Intra-articular injections of corticosteroids or hyaluronate are generally available for treating mono and oligoarthritis [14,15,30]. Although these treatments appear to be safe and beneficial, the reduction in pain and inflammation is only temporary. Consistent with these clinical outcomes, it has been reported that macrophage infiltration and proinflammatory endothelial cytokine expression remained unchanged in arthroscopic biopsies of RA synovial tissues after intra-articular administration of corticosteroids [31]. Additionally, intra-articular administration of high-molecular weight hyaluronate promoted joint swelling, inflammation, and cartilage damage during the late chronic phase of mBSA-induced arthritis [32]. Thus, intra-articular injections of immunotoxin appear to be effective for improving long-term effects compared to the use of corticosteroids and hyaluronate. Several studies have demonstrated that intra-articular injections of anti-TNF biologics are effective for treating RA or experimental arthritic joints, although cumulative data of intra-articular administration of available biologics to RA joints show inconsistent levels of effectiveness [17,33]. Additionally, local therapy using anti-TNF biologics has not been evaluated in arthritis refractory to systemic anti-TNF therapy because many patients in successful cases were naïve to systemic anti-TNF biologics. Experimental studies have demonstrated that anti-TNF biologics are capable of binding membranous TNF on macrophages and mediate antibody-dependent cell-mediated cytotoxicity and complement-dependent cytotoxicity [34,35]. An anti-FRβ immunotoxin induces apoptosis of FRβ-expressing macrophages by PE38 to inhibit protein synthesis by elongation factor 2 [36]. However, we did not find a significant difference of ratios of apoptotic cells detected by tunnel staining in synovial macrophages between treated and non-treated synovium on day21 (data not shown). We speculate that apoptotic cells induced by the immunotoxin may be removed during the 14 days that had passed since the last injection Thus, intra-articular injection of immunotoxin may be useful for treating arthritis refractory to systemic anti-TNF therapy. Cartilage penetration by proteins is dependent on a protein's molecular weights and charges; full-length IgG cannot penetrate cartilage [37]. The dsFv anti-FRβ immunotoxin is of lower molecular weight (62 kDa) than full-length IgG, allowing higher penetration into synovial tissues than full-length IgG. Interestingly, single-chain Fv anti-TNFα mAb inhibited acute inflammation of the knee joint induced by intra-articular administration of recombinant human TNF-α, although this model was not directly representative of RA. Conversely, a lower molecular weight may have a lower half-life and fewer prolonged effects [38]. In fact, we did not detect the immunotoxin in sera and synovium from treated mice on the last day (data not shown). These results are reasonable because it was reported that the half-life of DsFv-PE38 immunotoxin in sera is less than 30 minutes [39].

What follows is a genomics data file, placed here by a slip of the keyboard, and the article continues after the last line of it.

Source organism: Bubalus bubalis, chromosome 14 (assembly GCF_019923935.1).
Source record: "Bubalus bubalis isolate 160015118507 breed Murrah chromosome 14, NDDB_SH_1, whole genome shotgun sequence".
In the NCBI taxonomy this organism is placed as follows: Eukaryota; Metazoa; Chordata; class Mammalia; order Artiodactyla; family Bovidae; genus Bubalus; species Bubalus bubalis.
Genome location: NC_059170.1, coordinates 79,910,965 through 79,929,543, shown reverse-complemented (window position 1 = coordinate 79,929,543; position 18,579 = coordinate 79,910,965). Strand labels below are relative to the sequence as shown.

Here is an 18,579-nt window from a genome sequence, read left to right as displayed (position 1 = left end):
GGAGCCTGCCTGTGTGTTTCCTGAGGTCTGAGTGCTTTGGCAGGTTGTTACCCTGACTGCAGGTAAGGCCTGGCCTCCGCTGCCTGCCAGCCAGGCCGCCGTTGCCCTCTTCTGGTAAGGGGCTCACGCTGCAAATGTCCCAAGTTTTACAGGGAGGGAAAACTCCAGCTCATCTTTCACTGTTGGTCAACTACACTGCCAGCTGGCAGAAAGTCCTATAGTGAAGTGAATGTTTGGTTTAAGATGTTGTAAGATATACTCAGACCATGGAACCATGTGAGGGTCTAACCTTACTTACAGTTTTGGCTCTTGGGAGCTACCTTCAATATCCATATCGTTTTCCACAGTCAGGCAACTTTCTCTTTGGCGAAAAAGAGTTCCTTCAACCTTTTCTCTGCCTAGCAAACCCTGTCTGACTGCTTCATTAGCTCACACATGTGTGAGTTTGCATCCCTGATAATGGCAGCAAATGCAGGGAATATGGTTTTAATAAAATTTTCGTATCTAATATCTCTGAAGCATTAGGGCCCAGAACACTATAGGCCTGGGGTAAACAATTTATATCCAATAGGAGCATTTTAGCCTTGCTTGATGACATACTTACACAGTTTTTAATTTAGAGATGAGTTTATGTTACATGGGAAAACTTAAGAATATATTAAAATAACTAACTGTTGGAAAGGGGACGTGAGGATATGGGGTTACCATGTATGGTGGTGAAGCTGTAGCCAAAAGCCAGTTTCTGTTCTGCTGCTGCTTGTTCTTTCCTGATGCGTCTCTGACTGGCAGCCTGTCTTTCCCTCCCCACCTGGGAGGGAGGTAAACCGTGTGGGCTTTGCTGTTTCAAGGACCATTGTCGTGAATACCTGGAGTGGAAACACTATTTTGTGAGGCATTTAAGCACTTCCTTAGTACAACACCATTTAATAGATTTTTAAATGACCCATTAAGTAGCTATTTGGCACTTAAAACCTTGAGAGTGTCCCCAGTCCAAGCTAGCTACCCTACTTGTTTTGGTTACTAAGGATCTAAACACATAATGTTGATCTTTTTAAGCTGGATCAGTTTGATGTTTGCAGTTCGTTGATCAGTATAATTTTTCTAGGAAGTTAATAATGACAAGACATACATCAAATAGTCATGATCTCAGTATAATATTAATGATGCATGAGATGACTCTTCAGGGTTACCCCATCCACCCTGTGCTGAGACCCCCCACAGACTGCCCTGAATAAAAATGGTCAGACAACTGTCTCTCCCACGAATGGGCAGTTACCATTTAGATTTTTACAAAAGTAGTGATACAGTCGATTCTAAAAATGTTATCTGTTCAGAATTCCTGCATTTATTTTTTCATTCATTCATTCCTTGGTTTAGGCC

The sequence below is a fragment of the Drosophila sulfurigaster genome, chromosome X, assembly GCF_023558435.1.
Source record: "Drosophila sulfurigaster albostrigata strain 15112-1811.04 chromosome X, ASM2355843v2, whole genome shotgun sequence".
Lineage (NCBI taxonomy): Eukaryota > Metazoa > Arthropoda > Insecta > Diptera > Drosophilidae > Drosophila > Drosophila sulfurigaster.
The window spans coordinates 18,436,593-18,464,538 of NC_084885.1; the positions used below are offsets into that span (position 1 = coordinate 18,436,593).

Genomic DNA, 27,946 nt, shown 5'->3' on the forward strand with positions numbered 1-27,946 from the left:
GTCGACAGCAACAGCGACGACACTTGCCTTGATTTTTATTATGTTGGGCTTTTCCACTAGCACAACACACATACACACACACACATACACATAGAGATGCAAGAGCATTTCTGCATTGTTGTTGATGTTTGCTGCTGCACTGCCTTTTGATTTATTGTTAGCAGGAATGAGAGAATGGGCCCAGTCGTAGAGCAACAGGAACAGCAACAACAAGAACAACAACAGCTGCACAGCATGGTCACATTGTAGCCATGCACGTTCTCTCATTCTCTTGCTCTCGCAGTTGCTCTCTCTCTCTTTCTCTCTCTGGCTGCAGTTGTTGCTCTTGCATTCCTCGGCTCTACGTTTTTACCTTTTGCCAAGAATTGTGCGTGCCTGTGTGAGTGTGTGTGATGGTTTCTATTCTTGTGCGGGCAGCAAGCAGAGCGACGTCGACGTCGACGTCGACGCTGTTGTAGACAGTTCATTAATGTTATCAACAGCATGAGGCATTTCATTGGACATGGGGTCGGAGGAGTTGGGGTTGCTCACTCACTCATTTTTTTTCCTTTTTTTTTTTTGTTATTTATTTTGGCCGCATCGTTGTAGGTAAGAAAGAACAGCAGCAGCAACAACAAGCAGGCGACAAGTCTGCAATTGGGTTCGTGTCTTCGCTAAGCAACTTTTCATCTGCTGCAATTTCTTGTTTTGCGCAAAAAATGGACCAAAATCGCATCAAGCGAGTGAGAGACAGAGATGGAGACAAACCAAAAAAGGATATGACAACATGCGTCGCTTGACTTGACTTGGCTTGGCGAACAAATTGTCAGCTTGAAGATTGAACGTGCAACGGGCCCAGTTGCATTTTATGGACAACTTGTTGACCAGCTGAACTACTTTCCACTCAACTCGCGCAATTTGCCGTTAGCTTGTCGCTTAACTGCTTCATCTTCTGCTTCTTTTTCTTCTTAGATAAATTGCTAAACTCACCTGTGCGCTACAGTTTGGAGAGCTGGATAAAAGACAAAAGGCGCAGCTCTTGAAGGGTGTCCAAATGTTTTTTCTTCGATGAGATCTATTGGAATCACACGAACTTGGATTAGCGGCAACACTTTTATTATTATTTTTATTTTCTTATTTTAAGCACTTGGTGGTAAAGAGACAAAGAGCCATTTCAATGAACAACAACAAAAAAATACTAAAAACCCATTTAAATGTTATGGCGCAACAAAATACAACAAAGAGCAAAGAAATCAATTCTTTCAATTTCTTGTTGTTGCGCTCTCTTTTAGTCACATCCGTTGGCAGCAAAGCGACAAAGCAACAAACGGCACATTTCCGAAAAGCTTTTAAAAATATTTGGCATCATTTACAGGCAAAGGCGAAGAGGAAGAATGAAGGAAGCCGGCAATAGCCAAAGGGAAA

To increase retention time in joints, intra-articular injections of immunotoxins using nanoparticles and/or liposomes may be beneficial for clinical application [40]. Clinical studies have shown that immunotoxins based on PE38 show lower nonspecific toxicity but retain antigen-dependent toxicity towards target cells [41]. Local injection can generally be effective at lower doses than systemic injection. Thus, intra-articular administration of immunotoxin may overcome several challenges, including non-specific cytotoxicity and immunogenicity resulting from systemic usage of the immunotoxin.

Conclusions

Intra-articular administration of an immunotoxin to FRβ was effective for improving rat antigen-induced arthritis. This treatment may provide a new strategy for targeting limited arthritis with rheumatoid arthritis in which FRβ-expressing macrophages are abundant.

Abbreviations

AIA: antigen-induced arthritis; BSA: bovine serum albumin; FCS: fetal calf serum; FR: folate receptor; Fv: fragment of Ig consisting of heavy: light chain variable domains; H & E: haematoxylin and eosin; IFN: interferon; Ig: immunoglobulin; IMDM: Iscove's Modified Dulbecco's medium; mAb: monoclonal antibody; PBS: phosphate-buffered saline; PE38: truncated Pseudomonas exotoxin-A - should be removed; RA: rheumatoid arthritis; RANKL: receptor activator of nuclear factor-kappaB ligand; RT-PCR: reverse transcriptase-polymerase chain reaction; SCID: severe combined immunodeficiency; TGC: thioglycollate; TNF: tumor necrosis factor; VH: heavy chain variable domain; VL: light chain variable domain;

Competing interests

The authors declare that they have no competing interests.

Authors' contributions

TN and AK carried out animal experiments, and statistical analysis. TN, KH and TM carried out the immunohistology and statistical analysis. TN, AK, KH, ST, and TM participated in the design and analysis of the study and helped to draft the manuscript. All authors read and approved the final manuscript.

Acknowledgements

This work was also supported in part by Grants-in-Aid for Scientific Research from MEXT (KAKENHI) (23592134, to TN; 23591441, to TM).